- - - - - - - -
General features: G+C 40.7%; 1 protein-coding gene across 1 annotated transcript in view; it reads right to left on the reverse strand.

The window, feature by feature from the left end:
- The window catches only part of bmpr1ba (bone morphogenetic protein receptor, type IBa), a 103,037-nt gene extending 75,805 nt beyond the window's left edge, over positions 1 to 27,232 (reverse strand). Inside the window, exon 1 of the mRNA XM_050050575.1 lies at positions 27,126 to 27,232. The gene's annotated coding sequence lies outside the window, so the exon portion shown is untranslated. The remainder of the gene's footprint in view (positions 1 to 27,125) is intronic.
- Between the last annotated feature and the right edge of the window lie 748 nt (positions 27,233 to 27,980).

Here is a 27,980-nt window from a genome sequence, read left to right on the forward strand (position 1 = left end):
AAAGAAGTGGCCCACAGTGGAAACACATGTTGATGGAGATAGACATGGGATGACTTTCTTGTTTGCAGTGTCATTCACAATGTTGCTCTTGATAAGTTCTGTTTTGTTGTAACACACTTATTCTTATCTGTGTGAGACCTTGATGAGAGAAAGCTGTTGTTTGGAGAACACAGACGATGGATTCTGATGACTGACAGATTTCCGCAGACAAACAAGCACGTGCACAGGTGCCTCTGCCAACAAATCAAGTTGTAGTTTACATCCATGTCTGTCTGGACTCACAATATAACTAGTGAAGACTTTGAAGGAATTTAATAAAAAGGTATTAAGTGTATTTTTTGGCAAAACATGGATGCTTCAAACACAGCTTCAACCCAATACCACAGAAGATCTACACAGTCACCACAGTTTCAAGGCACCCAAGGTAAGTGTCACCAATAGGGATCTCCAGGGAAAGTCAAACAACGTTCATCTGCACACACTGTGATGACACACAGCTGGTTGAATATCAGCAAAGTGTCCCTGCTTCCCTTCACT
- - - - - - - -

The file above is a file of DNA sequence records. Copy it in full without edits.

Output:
General features: G+C 40.7%; 1 protein-coding gene across 1 annotated transcript in view; it reads right to left on the reverse strand.

The window, feature by feature from the left end:
- The window catches only part of bmpr1ba (bone morphogenetic protein receptor, type IBa), a 103,037-nt gene extending 75,805 nt beyond the window's left edge, over positions 1 to 27,232 (reverse strand). Inside the window, exon 1 of the mRNA XM_050050575.1 lies at positions 27,126 to 27,232. The gene's annotated coding sequence lies outside the window, so the exon portion shown is untranslated. The remainder of the gene's footprint in view (positions 1 to 27,125) is intronic.
- Between the last annotated feature and the right edge of the window lie 748 nt (positions 27,233 to 27,980).

Here is a 27,980-nt window from a genome sequence, read left to right on the forward strand (position 1 = left end):
AAAGAAGTGGCCCACAGTGGAAACACATGTTGATGGAGATAGACATGGGATGACTTTCTTGTTTGCAGTGTCATTCACAATGTTGCTCTTGATAAGTTCTGTTTTGTTGTAACACACTTATTCTTATCTGTGTGAGACCTTGATGAGAGAAAGCTGTTGTTTGGAGAACACAGACGATGGATTCTGATGACTGACAGATTTCCGCAGACAAACAAGCACGTGCACAGGTGCCTCTGCCAACAAATCAAGTTGTAGTTTACATCCATGTCTGTCTGGACTCACAATATAACTAGTGAAGACTTTGAAGGAATTTAATAAAAAGGTATTAAGTGTATTTTTTGGCAAAACATGGATGCTTCAAACACAGCTTCAACCCAATACCACAGAAGATCTACACAGTCACCACAGTTTCAAGGCACCCAAGGTAAGTGTCACCAATAGGGATCTCCAGGGAAAGTCAAACAACGTTCATCTGCACACACTGTGATGACACACAGCTGGTTGAATATCAGCAAAGTGTCCCTGCTTCCCTTCACT